Did you know that no less than 12 of our past prophets and many apostles, including our current acting President of the Quorum of the Twelve, Elder Boyd K. Packer, have made clear, concise statements irrefutably against evolution?

    Ed, you should see a brand new DVD called ‘Creation and Evolution: A Witness of Prophets’ (right after you actually see my DVD ;-D ) that provides direct quotes from nearly all of our past and current Prophets, Apostles, and General Authorities of the church on the subject of evolution. Each in their turn refutes it and in concert it is sobering to witness their words. My feeling is that every student at BYU should see this video as a counter-balance to the teaching of evolution in the classrooms. As one who takes the words of the Prophets and Apostles very seriously, I wholeheartedly endorse this work and hope to help this into the hands of as many as will watch it. I have offered to make it available on my website at http://www.BookofMormonEvidence.org for those interested. As far as I know, it is the most comprehensive treatise on the subject available to members of the church. It is powerfully and beautifully done and I am recommending it to all I can.

    Ed said:

    You are the one that won’t let go of these historical statements from prophets that are DEAD!! You are the one that wont give heed to the current views of LIVING prophets that have told us that there is no revealed Geography!

    You are correct Ed, I will not let go of past Prophets historical statements that were declared by them to have been received by revelation, any more than I would those that were declared to be received by revelation that made it into the Doctrine and Covenants. I believe they are valid, so long as they are historically verifiable. Ed, you need to understand, as I posted to Brother Robert White several days ago, I believe that Joseph Smith did receive revelation on the matter of geography as he clearly states in the Wentworth letter, however, Joseph did not divulge the information to the rest of us directly, only leaving behind some clues for us to search out. So I do believe the current Prophet’s when they say that WE don’t have a revealed geography, but that does not mean that Joseph Smith did not know it. His revelatory words indicate he did.

    You really need to see my ‘Hierarchy of Evidence’ slide in the DVD so that it will be clearer which evidence has more validity than other evidence. I sincerely hope you’ll take the time to see it before you continue on in your posting things that show your lack of knowledge about it. (please note that I am NOT saying you have a lack of knowledge on the subject, just a lack of knowledge about my research). I respect your knowledge, even if I don’t agree with it.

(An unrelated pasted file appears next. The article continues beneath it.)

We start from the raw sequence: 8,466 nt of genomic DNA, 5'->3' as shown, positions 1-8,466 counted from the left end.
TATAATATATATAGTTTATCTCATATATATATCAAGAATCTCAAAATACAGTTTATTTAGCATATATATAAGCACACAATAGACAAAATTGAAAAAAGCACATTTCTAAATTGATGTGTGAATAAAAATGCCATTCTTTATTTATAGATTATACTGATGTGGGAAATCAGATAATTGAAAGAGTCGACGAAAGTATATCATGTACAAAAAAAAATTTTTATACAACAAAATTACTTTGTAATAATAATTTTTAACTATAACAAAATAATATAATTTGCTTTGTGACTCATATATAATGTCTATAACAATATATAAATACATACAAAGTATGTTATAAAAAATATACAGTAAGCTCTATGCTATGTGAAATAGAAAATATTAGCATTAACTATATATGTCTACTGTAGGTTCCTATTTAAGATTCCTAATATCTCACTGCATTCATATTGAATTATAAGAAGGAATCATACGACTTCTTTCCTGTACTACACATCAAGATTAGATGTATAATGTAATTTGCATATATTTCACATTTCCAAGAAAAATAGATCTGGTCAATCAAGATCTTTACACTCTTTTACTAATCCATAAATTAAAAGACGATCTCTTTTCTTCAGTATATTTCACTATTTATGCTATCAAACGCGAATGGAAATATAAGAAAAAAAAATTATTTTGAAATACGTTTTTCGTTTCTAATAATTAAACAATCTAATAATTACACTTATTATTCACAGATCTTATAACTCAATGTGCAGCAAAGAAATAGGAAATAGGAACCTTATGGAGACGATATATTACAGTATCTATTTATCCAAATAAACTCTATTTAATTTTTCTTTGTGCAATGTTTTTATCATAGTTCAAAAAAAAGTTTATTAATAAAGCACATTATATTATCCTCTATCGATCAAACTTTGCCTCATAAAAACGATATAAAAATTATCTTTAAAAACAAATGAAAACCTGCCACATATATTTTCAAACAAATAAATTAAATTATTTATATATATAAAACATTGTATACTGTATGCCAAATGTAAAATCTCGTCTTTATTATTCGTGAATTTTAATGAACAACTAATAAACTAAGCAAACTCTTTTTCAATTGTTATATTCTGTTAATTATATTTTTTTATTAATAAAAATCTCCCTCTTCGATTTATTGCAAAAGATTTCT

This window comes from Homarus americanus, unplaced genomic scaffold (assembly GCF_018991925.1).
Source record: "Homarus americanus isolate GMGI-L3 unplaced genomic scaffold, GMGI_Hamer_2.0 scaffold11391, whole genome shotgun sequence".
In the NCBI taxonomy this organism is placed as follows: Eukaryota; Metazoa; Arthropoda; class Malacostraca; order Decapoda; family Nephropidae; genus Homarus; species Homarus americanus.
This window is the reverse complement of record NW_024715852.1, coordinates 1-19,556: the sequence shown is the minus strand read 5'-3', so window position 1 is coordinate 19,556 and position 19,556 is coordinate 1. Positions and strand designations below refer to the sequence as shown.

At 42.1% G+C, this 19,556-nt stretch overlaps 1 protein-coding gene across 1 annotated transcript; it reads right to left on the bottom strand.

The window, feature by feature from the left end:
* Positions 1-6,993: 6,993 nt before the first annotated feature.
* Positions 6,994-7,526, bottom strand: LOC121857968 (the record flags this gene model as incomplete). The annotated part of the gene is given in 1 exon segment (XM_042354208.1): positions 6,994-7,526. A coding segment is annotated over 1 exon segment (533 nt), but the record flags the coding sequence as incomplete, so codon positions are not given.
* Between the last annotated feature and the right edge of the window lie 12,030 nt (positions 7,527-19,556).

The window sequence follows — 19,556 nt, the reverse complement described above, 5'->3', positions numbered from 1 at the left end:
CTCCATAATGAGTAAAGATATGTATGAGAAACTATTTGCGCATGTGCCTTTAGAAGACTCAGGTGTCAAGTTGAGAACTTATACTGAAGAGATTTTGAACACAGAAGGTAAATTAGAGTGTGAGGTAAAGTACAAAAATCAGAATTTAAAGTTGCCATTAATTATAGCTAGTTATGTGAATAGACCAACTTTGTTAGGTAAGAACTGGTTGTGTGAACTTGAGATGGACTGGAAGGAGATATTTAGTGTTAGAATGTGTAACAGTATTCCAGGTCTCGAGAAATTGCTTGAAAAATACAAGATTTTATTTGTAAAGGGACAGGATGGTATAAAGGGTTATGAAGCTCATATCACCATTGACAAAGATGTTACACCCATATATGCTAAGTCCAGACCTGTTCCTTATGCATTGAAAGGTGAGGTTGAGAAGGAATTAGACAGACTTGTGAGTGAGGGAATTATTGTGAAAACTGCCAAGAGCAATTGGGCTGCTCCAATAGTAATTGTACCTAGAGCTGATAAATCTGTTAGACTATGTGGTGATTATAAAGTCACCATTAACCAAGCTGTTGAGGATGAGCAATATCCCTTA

Rod

    Comment by The FIRM Foundation Blog — September 11, 2008 @ 6:17 am | Reply

  20. It was nice to add your dna knowledge and other insites to my understanding of BofM geography. Has any research been done concerning the submerged cities in the midwest? Rocklake Wisc. ect.
    Jason

    Comment by JASON — September 11, 2008 @ 5:54 pm | Reply

  21. Mr. Meldrum’s theory is by far the best argument for placing the BOM in North America that I have seen. The seminal component for his thesis (in my opinion) is the addition of mitochondrial DNA evidence found among the Hopewell Indian culture, and its direct link with people of the Levant. This DVD will cause no small stir among anti-Mormon groups!

    I’ve looked at most of the verbiage above and do not think Brother Meldrum wished to be disingenuous, or create animus between proponents of various scholarly thought. I have been brought up to believe that Central America was the venue for the Book of Mormon history. I too struggled with the narrow neck of land issue. His ideas were presented in a refreshing way, replete with copious footnotes to help the audience look at BOM history is a new way: Could it be that the narrow neck of land was actually located in North America? Why is that idea so radical? What “pray tell” did he say that was so misleading? Many of his quotes came straight from Church History, The Doctrine and Covenants, and the Times and Seasons, etc.

    The only way the Central American theorist can realistically look themselves in the mirror at night, is to totally ignore science, and fall back on the notion that there was no geography indicated in the Book of Mormon (and then totally ignore logic with respect to geography, and also grossly exaggerate the capabilities of the average Nephite crossing a narrow neck of land. In their opinion, the narrow neck of land is about two hundred miles wide, and would take a day and a half to traverse! Yeah right!) I realize the general authorities by necessity stay out of this discussion because it is strictly conjecture on the part of each individual, or is it? Joseph Smith did say some things that leads one to believe the Nephites lived in North America. The additional DNA evidence only supports that conclusion. If Joseph were not a prophet, then how did he know the people around the Great Lakes region were related to people of the Levant? How is it they came to have haplogroup X DNA? Maybe because Lehi had that type of DNA! Have you ever heard of Occam ’s razor? The most logical answer is most often the true one. Maybe the naysayers should give Brother Meldrum a bit of respect. As for me, I thought he did a fine job. I understand it is a theory, but a very good one that makes more sense than the Central American theory.